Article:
Four churches were constructed within the same area of Céret. These were as follows:
- A pre-Roman church dating from 814
- A second Roman church with its Lombardy-style striped bell-tower from the 11th century
- A Gothic church with a doorway built in grey marble from the Mas Carol, inscribed in Catalan ‘This doorway was built in the year of our Lord, 1398’. Above this, a niche with two capstones dating from the 17th century houses a statue of St Peter the Apostle holding the keys of heaven and the reverse crucifix, a symbol of his martyrdom. Over this sits the belfry (style ‘conjurador’), open to the four points of the compass, warding off all evil and misfortune.
- The fourth church, of the Baroque period, was constructed between 1722 and 1799, with six ellipses and a dome similar to that of St Peter’s Church in Rome.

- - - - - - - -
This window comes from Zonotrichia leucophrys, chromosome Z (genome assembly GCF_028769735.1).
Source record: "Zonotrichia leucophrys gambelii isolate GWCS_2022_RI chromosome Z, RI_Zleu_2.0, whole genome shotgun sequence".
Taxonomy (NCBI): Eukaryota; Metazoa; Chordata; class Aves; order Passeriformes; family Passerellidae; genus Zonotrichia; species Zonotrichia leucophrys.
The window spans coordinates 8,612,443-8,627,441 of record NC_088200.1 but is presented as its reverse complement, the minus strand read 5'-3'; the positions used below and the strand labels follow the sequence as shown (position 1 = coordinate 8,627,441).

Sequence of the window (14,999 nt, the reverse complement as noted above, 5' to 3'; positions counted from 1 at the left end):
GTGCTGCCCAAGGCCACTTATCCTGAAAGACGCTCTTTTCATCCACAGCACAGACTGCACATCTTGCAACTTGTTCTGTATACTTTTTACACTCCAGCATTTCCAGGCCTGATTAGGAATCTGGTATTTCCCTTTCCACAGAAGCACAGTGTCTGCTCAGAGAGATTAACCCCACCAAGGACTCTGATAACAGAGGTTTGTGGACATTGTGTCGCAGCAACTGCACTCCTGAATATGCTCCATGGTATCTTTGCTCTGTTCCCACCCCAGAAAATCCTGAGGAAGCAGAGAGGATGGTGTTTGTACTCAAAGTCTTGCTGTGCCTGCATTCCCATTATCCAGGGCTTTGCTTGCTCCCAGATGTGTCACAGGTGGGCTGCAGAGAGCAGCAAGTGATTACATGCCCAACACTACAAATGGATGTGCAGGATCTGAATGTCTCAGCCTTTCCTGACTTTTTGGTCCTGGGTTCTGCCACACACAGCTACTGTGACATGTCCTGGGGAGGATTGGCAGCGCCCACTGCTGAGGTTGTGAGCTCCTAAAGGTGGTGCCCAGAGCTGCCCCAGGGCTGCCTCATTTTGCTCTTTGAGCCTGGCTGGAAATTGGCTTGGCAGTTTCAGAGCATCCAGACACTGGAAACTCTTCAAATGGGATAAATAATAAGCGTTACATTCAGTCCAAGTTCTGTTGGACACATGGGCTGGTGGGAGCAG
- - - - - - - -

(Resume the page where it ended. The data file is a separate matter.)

Two funereal plaques show where the churchyard lay in the Church Square. To the left of the church entrance an inscription reads ‘Year of our Lord 1283, in the first days of August, died Lady Bérengère de Valcrose, wife of Raimond Triles, chevalier of Céret…when something beautiful enchants, think of the grave.’
To the left of the South door, the inscription reads, ‘In the year of our Lord 1321 and during the 5 ides of April, Bernard Salin of Céret died, and in the first 12 days of August, year of our Lord 1384, his wife Saurine died, by the grace of God may they both rest in peace.’
Classified as an historic monument.